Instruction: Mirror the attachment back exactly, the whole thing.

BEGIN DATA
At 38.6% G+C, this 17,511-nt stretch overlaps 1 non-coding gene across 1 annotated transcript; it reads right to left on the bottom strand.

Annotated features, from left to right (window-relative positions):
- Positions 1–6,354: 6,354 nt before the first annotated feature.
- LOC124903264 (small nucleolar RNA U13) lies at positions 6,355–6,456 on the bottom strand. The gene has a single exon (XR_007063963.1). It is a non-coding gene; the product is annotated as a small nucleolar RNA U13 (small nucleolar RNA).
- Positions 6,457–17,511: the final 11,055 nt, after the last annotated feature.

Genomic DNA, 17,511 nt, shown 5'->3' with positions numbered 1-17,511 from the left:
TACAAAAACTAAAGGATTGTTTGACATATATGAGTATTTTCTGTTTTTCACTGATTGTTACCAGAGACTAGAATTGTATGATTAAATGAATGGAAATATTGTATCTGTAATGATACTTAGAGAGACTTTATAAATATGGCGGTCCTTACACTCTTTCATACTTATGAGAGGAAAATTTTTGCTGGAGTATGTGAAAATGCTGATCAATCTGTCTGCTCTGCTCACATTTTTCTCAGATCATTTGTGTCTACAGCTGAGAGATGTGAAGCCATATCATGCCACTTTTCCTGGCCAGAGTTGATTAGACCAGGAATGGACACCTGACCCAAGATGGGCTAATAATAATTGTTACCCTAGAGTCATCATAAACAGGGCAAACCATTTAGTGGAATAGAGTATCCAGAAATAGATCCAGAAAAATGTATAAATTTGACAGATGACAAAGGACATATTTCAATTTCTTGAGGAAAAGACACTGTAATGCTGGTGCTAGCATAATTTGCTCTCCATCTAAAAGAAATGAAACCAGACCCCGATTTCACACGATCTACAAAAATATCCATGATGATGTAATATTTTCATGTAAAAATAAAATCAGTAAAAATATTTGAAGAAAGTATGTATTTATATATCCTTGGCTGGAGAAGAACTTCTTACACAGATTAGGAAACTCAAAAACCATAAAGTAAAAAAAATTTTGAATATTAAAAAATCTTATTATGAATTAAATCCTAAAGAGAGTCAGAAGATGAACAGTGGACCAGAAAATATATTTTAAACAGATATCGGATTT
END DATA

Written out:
At 38.6% G+C, this 17,511-nt stretch overlaps 1 non-coding gene across 1 annotated transcript; it reads right to left on the bottom strand.

Annotated features, from left to right (window-relative positions):
- Positions 1–6,354: 6,354 nt before the first annotated feature.
- LOC124903264 (small nucleolar RNA U13) lies at positions 6,355–6,456 on the bottom strand. The gene has a single exon (XR_007063963.1). It is a non-coding gene; the product is annotated as a small nucleolar RNA U13 (small nucleolar RNA).
- Positions 6,457–17,511: the final 11,055 nt, after the last annotated feature.

Genomic DNA, 17,511 nt, shown 5'->3' with positions numbered 1-17,511 from the left:
TACAAAAACTAAAGGATTGTTTGACATATATGAGTATTTTCTGTTTTTCACTGATTGTTACCAGAGACTAGAATTGTATGATTAAATGAATGGAAATATTGTATCTGTAATGATACTTAGAGAGACTTTATAAATATGGCGGTCCTTACACTCTTTCATACTTATGAGAGGAAAATTTTTGCTGGAGTATGTGAAAATGCTGATCAATCTGTCTGCTCTGCTCACATTTTTCTCAGATCATTTGTGTCTACAGCTGAGAGATGTGAAGCCATATCATGCCACTTTTCCTGGCCAGAGTTGATTAGACCAGGAATGGACACCTGACCCAAGATGGGCTAATAATAATTGTTACCCTAGAGTCATCATAAACAGGGCAAACCATTTAGTGGAATAGAGTATCCAGAAATAGATCCAGAAAAATGTATAAATTTGACAGATGACAAAGGACATATTTCAATTTCTTGAGGAAAAGACACTGTAATGCTGGTGCTAGCATAATTTGCTCTCCATCTAAAAGAAATGAAACCAGACCCCGATTTCACACGATCTACAAAAATATCCATGATGATGTAATATTTTCATGTAAAAATAAAATCAGTAAAAATATTTGAAGAAAGTATGTATTTATATATCCTTGGCTGGAGAAGAACTTCTTACACAGATTAGGAAACTCAAAAACCATAAAGTAAAAAAAATTTTGAATATTAAAAAATCTTATTATGAATTAAATCCTAAAGAGAGTCAGAAGATGAACAGTGGACCAGAAAATATATTTTAAACAGATATCGGATTT